HEN PERMISSION was first granted in 1969 to replace 1 the assigned texts for Entrance, Offertory, and Communion, music directors were excited. However, 40+ years later, this “freedom” has morphed into a type of “burden,” leading many musicians to return again to the Church’s official prayers.
Before going further, please examine the Entrance Chant for the 1st Sunday of Lent:
Below, I’ve provided ONLY THIS CHANT for ease of comparison. You might want to first listen to the Latin version, so you can see how closely each composer imitated it. You can also read an article with suggestions on setting the Graduale in English.
2014 • PROPER OF THE MASS FOR SUNDAYS AND SOLEMNITIES (1,200 pages)
Fr. Samuel Weber’s masterpiece will be released by Ignatius Press before the end of 2014. Practice recordings, organ accompaniments, and a cantor book will follow. Multiple versions for each chant are provided. (more info)
2013 • LALEMANT PROPERS (391 pages) — (DOWNLOAD COLLECTION)
The Gradual is here set to a very simple tone. The (approved) translation is identical to the Simple English Propers, Jogues Missal, and Gregorian Missal of Solesmes.
2013 • ENTRANCE, OFFERTORY, & COMMUNION ANTIPHONS (410 pages) — (DOWNLOAD COLLECTION)
Peter R. Johnson uses modern notation and includes fully-notated Psalm verses.
2012 • GRADUALE PARVUM (179 pages) — (DOWNLOAD COLLECTION)
This book was created by the Birmingham Oratory under the direction of Fr. Guy Nicholls.
Fr. Columba Kelly’s antiphons will be published in modern notation by OCP before 2014 ends.
2011 • CONGREGATIONAL ENTRANCE ANTIPHONS (211 pages) — (DOWNLOAD COLLECTION)
Richard Rice’s Entrance antiphons were included in the St. Michael Hymnal.
2011 • SIMPLE ENGLISH PROPERS (439 pages) — (DOWNLOAD COLLECTION)
This publication by the Church Music Association of America (CMAA) has melodies by Adam Bartlett with typesetting by Steven Van Roode. Complete practice videos can be found here.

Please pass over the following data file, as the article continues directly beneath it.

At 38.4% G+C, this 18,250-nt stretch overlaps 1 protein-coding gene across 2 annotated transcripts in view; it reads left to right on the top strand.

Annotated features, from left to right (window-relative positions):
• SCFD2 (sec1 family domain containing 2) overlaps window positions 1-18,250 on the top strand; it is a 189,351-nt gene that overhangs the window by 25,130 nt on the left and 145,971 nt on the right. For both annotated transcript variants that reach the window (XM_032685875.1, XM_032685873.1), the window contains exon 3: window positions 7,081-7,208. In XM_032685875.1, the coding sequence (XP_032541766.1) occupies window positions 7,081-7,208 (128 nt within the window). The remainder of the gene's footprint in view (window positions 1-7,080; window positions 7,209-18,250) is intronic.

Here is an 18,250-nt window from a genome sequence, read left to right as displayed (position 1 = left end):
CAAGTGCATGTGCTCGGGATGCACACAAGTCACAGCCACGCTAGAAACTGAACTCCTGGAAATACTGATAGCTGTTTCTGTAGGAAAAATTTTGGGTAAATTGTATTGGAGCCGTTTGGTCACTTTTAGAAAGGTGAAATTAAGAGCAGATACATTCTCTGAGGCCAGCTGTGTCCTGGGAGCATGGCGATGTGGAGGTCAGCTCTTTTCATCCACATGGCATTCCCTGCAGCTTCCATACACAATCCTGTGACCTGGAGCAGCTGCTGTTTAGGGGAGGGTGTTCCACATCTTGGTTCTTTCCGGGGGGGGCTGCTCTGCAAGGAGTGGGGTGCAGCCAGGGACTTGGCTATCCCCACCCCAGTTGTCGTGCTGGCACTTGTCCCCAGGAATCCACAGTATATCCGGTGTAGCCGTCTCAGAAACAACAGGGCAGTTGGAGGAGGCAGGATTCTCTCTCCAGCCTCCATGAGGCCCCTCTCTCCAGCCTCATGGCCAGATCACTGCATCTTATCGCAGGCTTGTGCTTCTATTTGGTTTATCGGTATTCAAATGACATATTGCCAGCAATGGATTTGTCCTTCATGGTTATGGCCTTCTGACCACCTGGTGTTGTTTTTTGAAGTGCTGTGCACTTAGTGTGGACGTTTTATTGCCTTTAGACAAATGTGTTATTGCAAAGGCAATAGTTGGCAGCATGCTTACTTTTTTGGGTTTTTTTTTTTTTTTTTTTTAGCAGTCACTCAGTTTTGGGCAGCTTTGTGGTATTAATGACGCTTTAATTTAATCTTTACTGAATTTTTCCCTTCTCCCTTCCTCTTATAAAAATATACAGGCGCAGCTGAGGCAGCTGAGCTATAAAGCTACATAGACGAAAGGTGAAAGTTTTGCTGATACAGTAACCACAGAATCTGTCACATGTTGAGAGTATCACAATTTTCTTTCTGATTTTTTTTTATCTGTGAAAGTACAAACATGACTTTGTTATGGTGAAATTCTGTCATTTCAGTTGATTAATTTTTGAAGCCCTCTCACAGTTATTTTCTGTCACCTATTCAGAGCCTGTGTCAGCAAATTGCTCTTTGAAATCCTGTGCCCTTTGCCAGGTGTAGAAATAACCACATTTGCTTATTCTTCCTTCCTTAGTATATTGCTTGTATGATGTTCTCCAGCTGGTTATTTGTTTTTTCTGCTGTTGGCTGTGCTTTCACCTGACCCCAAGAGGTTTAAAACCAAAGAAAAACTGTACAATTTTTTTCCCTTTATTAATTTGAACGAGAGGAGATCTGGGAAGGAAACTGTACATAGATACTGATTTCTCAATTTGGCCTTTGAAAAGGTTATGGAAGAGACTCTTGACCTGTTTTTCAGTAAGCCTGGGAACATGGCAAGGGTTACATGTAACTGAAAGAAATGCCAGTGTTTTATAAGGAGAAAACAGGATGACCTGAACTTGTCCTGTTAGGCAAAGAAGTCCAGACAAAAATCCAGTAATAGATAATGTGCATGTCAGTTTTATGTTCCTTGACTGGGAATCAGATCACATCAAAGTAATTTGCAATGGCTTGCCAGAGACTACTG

2008 • THE AMERICAN GRADUAL (415 pages) — (DOWNLOAD COLLECTION)
Bruce E. Ford has adapted the official Latin melodies into English using modern notation.
2006 • ANGLICAN USE GRADUAL (502 pages) — (DOWNLOAD COLLECTION)
C. David Burt created this edition for Roman Catholics who (lawfully) use Anglican rites.
Palmer & Burgess have adapted the entire Graduale Romanum into English (square notation).
1964 • COMPLETE ENGLISH PROPERS FOR THE HIGH MASS (176 pages) — (DOWNLOAD COLLECTION)
Paul Arbogast and his team adapted the Graduale into English using simple melodies.
Remember! These recordings were made by a soloist,
but the pieces should be sung by a Schola of singers.
ORE COLLECTIONS COULD easily be added to this list. 2 Some might ask, “What’s the point of all these Propers in English: why not Latin?” The reality is, most Masses in the United States are offered completely in the vernacular—something Vatican II never envisioned. In such cases, Latin Propers can sound aesthetically weird.
You probably noticed the different approaches 3 chosen by the composers above. For this reason, I recommend the following as your starting point: